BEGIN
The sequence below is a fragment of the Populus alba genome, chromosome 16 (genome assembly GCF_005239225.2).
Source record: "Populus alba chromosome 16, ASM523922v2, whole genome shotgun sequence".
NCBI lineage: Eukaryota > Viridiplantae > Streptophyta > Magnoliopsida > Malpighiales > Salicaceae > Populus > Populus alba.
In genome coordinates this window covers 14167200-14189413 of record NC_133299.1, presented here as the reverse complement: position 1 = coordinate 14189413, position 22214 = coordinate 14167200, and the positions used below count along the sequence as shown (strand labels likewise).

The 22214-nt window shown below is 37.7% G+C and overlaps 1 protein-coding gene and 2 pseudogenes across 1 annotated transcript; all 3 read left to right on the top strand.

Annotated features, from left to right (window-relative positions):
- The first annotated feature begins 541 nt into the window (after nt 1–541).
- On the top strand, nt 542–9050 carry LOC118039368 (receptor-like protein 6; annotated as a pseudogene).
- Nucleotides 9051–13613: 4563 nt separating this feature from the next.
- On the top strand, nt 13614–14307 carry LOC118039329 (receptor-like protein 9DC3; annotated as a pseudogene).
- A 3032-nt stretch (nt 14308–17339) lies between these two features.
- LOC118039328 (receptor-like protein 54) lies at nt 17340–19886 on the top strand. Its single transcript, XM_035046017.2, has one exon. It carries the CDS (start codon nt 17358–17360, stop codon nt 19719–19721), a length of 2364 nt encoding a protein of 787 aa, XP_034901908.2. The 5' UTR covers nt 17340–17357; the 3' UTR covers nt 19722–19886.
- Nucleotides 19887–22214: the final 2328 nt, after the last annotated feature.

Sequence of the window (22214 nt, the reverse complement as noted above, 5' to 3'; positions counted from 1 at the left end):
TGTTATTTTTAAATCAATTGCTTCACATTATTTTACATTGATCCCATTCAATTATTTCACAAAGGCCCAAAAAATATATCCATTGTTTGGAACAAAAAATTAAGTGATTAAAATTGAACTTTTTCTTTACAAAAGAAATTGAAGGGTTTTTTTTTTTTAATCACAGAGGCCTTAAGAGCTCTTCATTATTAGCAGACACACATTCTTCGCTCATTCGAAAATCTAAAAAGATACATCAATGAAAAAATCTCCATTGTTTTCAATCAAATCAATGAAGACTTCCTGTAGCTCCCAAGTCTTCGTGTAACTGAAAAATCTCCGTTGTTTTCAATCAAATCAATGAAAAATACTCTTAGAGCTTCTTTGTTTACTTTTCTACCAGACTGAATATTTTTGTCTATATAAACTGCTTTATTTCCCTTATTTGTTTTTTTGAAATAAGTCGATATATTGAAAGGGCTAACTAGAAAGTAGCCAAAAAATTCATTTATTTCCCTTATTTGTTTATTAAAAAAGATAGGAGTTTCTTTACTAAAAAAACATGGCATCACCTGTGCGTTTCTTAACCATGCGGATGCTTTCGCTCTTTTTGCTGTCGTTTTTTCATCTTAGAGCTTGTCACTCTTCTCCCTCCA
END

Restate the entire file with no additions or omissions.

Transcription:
The sequence below is a fragment of the Populus alba genome, chromosome 16 (genome assembly GCF_005239225.2).
Source record: "Populus alba chromosome 16, ASM523922v2, whole genome shotgun sequence".
NCBI lineage: Eukaryota > Viridiplantae > Streptophyta > Magnoliopsida > Malpighiales > Salicaceae > Populus > Populus alba.
In genome coordinates this window covers 14167200-14189413 of record NC_133299.1, presented here as the reverse complement: position 1 = coordinate 14189413, position 22214 = coordinate 14167200, and the positions used below count along the sequence as shown (strand labels likewise).

The 22214-nt window shown below is 37.7% G+C and overlaps 1 protein-coding gene and 2 pseudogenes across 1 annotated transcript; all 3 read left to right on the top strand.

Annotated features, from left to right (window-relative positions):
- The first annotated feature begins 541 nt into the window (after nt 1–541).
- On the top strand, nt 542–9050 carry LOC118039368 (receptor-like protein 6; annotated as a pseudogene).
- Nucleotides 9051–13613: 4563 nt separating this feature from the next.
- On the top strand, nt 13614–14307 carry LOC118039329 (receptor-like protein 9DC3; annotated as a pseudogene).
- A 3032-nt stretch (nt 14308–17339) lies between these two features.
- LOC118039328 (receptor-like protein 54) lies at nt 17340–19886 on the top strand. Its single transcript, XM_035046017.2, has one exon. It carries the CDS (start codon nt 17358–17360, stop codon nt 19719–19721), a length of 2364 nt encoding a protein of 787 aa, XP_034901908.2. The 5' UTR covers nt 17340–17357; the 3' UTR covers nt 19722–19886.
- Nucleotides 19887–22214: the final 2328 nt, after the last annotated feature.

Sequence of the window (22214 nt, the reverse complement as noted above, 5' to 3'; positions counted from 1 at the left end):
TGTTATTTTTAAATCAATTGCTTCACATTATTTTACATTGATCCCATTCAATTATTTCACAAAGGCCCAAAAAATATATCCATTGTTTGGAACAAAAAATTAAGTGATTAAAATTGAACTTTTTCTTTACAAAAGAAATTGAAGGGTTTTTTTTTTTTAATCACAGAGGCCTTAAGAGCTCTTCATTATTAGCAGACACACATTCTTCGCTCATTCGAAAATCTAAAAAGATACATCAATGAAAAAATCTCCATTGTTTTCAATCAAATCAATGAAGACTTCCTGTAGCTCCCAAGTCTTCGTGTAACTGAAAAATCTCCGTTGTTTTCAATCAAATCAATGAAAAATACTCTTAGAGCTTCTTTGTTTACTTTTCTACCAGACTGAATATTTTTGTCTATATAAACTGCTTTATTTCCCTTATTTGTTTTTTTGAAATAAGTCGATATATTGAAAGGGCTAACTAGAAAGTAGCCAAAAAATTCATTTATTTCCCTTATTTGTTTATTAAAAAAGATAGGAGTTTCTTTACTAAAAAAACATGGCATCACCTGTGCGTTTCTTAACCATGCGGATGCTTTCGCTCTTTTTGCTGTCGTTTTTTCATCTTAGAGCTTGTCACTCTTCTCCCTCCA